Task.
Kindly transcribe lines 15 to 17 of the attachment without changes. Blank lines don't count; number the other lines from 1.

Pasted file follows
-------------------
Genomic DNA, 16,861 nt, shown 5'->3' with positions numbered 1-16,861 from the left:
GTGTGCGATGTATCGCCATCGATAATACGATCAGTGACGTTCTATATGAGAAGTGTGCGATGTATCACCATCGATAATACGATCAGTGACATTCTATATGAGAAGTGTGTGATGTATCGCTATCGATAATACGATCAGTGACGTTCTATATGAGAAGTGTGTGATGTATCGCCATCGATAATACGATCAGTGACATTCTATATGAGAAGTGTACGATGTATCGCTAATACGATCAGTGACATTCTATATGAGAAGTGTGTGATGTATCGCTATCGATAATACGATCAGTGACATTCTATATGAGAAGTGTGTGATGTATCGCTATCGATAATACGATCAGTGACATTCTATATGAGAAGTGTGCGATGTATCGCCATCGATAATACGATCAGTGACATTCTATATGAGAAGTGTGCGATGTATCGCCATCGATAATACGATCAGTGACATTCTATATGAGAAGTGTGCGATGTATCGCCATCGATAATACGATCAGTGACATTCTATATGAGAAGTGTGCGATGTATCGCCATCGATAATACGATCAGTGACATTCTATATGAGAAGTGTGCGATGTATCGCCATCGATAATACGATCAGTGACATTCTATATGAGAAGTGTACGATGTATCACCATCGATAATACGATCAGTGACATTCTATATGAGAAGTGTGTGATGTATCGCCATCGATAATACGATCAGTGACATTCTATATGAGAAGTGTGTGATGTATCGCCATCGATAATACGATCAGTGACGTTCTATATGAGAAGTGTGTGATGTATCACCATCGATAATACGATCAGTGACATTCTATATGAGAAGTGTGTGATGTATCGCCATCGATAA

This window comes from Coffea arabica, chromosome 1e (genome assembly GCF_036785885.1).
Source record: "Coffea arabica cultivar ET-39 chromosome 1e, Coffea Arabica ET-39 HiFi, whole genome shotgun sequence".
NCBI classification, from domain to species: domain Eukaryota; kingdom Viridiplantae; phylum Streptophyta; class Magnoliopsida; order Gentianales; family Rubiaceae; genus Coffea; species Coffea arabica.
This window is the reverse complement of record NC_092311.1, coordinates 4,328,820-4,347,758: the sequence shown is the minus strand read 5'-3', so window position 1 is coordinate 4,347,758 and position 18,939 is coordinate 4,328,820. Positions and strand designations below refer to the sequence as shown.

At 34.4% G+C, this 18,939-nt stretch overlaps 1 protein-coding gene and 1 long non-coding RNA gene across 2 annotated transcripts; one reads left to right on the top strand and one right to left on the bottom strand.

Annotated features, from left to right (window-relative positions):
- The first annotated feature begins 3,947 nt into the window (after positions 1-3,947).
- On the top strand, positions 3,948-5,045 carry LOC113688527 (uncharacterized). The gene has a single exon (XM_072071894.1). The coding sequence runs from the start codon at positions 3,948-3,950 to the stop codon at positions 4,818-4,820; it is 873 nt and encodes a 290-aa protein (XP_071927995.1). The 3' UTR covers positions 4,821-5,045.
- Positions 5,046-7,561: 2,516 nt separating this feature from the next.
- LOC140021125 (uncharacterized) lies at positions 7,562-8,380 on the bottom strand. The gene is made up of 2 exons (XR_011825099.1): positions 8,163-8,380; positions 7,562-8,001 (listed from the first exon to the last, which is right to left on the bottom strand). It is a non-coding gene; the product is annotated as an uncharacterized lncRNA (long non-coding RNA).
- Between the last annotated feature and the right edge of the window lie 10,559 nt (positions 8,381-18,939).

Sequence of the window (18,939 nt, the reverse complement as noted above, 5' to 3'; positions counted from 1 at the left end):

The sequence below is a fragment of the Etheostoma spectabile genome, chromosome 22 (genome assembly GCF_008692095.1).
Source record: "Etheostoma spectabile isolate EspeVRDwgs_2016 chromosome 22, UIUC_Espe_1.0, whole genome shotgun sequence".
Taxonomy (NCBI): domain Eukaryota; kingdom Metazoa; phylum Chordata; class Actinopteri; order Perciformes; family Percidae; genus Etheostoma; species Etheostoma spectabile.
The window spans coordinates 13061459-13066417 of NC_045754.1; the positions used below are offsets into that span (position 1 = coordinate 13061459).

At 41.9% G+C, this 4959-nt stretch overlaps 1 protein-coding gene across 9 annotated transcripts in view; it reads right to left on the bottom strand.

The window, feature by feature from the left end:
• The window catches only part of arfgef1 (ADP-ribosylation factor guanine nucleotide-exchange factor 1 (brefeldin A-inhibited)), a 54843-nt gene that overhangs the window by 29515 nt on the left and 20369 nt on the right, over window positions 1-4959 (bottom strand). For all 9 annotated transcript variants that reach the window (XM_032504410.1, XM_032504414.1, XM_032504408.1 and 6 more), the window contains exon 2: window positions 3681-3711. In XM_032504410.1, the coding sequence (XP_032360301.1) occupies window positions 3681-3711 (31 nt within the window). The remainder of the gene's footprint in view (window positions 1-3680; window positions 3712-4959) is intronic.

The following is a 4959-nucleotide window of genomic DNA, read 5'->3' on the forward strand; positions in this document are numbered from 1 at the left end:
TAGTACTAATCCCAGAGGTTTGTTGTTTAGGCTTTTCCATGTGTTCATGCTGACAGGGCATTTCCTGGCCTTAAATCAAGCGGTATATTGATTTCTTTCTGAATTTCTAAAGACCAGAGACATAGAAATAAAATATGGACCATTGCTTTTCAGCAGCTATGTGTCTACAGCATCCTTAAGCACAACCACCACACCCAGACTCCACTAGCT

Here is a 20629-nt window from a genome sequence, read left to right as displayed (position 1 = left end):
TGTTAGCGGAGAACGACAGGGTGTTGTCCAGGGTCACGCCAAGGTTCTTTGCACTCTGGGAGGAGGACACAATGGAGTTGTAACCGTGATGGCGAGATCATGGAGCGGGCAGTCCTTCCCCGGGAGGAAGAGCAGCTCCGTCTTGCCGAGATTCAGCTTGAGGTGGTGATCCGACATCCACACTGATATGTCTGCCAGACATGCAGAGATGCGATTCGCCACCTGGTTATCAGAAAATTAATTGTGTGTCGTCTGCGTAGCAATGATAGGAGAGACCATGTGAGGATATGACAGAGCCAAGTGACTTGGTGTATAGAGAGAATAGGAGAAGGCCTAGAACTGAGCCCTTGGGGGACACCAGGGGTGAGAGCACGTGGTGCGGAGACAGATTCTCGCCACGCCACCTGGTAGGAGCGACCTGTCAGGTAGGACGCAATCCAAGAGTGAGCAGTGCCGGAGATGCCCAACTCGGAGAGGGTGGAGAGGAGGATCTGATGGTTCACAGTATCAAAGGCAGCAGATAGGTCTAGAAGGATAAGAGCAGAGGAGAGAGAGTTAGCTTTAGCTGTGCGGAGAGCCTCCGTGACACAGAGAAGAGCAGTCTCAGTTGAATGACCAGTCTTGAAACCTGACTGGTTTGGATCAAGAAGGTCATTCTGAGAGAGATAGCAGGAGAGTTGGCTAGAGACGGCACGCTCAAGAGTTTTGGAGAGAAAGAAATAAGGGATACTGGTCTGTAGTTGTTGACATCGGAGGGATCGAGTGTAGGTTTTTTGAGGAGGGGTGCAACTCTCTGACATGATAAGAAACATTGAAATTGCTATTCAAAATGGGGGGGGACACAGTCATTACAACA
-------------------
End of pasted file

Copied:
The sequence below is a fragment of the Etheostoma spectabile genome, chromosome 22 (genome assembly GCF_008692095.1).
Source record: "Etheostoma spectabile isolate EspeVRDwgs_2016 chromosome 22, UIUC_Espe_1.0, whole genome shotgun sequence".
Taxonomy (NCBI): domain Eukaryota; kingdom Metazoa; phylum Chordata; class Actinopteri; order Perciformes; family Percidae; genus Etheostoma; species Etheostoma spectabile.